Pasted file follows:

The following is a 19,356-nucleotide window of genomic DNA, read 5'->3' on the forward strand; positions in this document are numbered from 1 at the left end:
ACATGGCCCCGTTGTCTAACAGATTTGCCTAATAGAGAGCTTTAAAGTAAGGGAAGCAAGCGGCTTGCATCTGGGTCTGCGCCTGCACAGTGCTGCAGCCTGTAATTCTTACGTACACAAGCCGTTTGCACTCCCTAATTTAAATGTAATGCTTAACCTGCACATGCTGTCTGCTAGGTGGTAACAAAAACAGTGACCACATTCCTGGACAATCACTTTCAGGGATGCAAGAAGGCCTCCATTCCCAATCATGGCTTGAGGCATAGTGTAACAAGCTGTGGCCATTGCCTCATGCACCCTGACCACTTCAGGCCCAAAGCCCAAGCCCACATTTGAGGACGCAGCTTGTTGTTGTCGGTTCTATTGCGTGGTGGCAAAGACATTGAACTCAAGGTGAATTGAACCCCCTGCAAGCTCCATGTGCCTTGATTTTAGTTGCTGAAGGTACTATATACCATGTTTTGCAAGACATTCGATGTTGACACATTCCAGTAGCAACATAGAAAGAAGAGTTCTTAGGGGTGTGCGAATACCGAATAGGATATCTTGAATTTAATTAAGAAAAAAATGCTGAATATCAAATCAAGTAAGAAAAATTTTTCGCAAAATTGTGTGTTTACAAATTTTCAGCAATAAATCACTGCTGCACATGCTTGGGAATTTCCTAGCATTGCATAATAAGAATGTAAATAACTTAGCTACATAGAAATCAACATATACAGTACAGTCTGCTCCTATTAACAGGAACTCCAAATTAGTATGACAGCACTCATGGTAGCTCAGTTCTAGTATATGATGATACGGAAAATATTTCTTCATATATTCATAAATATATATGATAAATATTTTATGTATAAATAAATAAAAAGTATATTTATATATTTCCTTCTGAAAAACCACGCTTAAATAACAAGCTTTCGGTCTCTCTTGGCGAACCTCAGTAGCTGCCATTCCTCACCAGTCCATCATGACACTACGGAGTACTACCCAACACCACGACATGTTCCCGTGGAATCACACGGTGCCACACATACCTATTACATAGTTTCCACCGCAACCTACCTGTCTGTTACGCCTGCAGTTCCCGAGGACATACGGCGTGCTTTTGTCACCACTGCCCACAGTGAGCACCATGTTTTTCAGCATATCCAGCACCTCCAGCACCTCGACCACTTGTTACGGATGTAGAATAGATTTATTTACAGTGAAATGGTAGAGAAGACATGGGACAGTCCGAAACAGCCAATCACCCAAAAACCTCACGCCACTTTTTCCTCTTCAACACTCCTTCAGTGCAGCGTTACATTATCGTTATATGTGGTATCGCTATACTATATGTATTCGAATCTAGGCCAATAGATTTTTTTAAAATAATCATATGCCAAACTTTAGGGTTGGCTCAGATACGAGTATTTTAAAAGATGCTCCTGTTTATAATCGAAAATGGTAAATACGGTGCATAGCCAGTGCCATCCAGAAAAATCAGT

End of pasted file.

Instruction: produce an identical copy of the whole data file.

The following is a 19,356-nucleotide window of genomic DNA, read 5'->3' on the forward strand; positions in this document are numbered from 1 at the left end:
ACATGGCCCCGTTGTCTAACAGATTTGCCTAATAGAGAGCTTTAAAGTAAGGGAAGCAAGCGGCTTGCATCTGGGTCTGCGCCTGCACAGTGCTGCAGCCTGTAATTCTTACGTACACAAGCCGTTTGCACTCCCTAATTTAAATGTAATGCTTAACCTGCACATGCTGTCTGCTAGGTGGTAACAAAAACAGTGACCACATTCCTGGACAATCACTTTCAGGGATGCAAGAAGGCCTCCATTCCCAATCATGGCTTGAGGCATAGTGTAACAAGCTGTGGCCATTGCCTCATGCACCCTGACCACTTCAGGCCCAAAGCCCAAGCCCACATTTGAGGACGCAGCTTGTTGTTGTCGGTTCTATTGCGTGGTGGCAAAGACATTGAACTCAAGGTGAATTGAACCCCCTGCAAGCTCCATGTGCCTTGATTTTAGTTGCTGAAGGTACTATATACCATGTTTTGCAAGACATTCGATGTTGACACATTCCAGTAGCAACATAGAAAGAAGAGTTCTTAGGGGTGTGCGAATACCGAATAGGATATCTTGAATTTAATTAAGAAAAAAATGCTGAATATCAAATCAAGTAAGAAAAATTTTTCGCAAAATTGTGTGTTTACAAATTTTCAGCAATAAATCACTGCTGCACATGCTTGGGAATTTCCTAGCATTGCATAATAAGAATGTAAATAACTTAGCTACATAGAAATCAACATATACAGTACAGTCTGCTCCTATTAACAGGAACTCCAAATTAGTATGACAGCACTCATGGTAGCTCAGTTCTAGTATATGATGATACGGAAAATATTTCTTCATATATTCATAAATATATATGATAAATATTTTATGTATAAATAAATAAAAAGTATATTTATATATTTCCTTCTGAAAAACCACGCTTAAATAACAAGCTTTCGGTCTCTCTTGGCGAACCTCAGTAGCTGCCATTCCTCACCAGTCCATCATGACACTACGGAGTACTACCCAACACCACGACATGTTCCCGTGGAATCACACGGTGCCACACATACCTATTACATAGTTTCCACCGCAACCTACCTGTCTGTTACGCCTGCAGTTCCCGAGGACATACGGCGTGCTTTTGTCACCACTGCCCACAGTGAGCACCATGTTTTTCAGCATATCCAGCACCTCCAGCACCTCGACCACTTGTTACGGATGTAGAATAGATTTATTTACAGTGAAATGGTAGAGAAGACATGGGACAGTCCGAAACAGCCAATCACCCAAAAACCTCACGCCACTTTTTCCTCTTCAACACTCCTTCAGTGCAGCGTTACATTATCGTTATATGTGGTATCGCTATACTATATGTATTCGAATCTAGGCCAATAGATTTTTTTAAAATAATCATATGCCAAACTTTAGGGTTGGCTCAGATACGAGTATTTTAAAAGATGCTCCTGTTTATAATCGAAAATGGTAAATACGGTGCATAGCCAGTGCCATCCAGAAAAATCAGT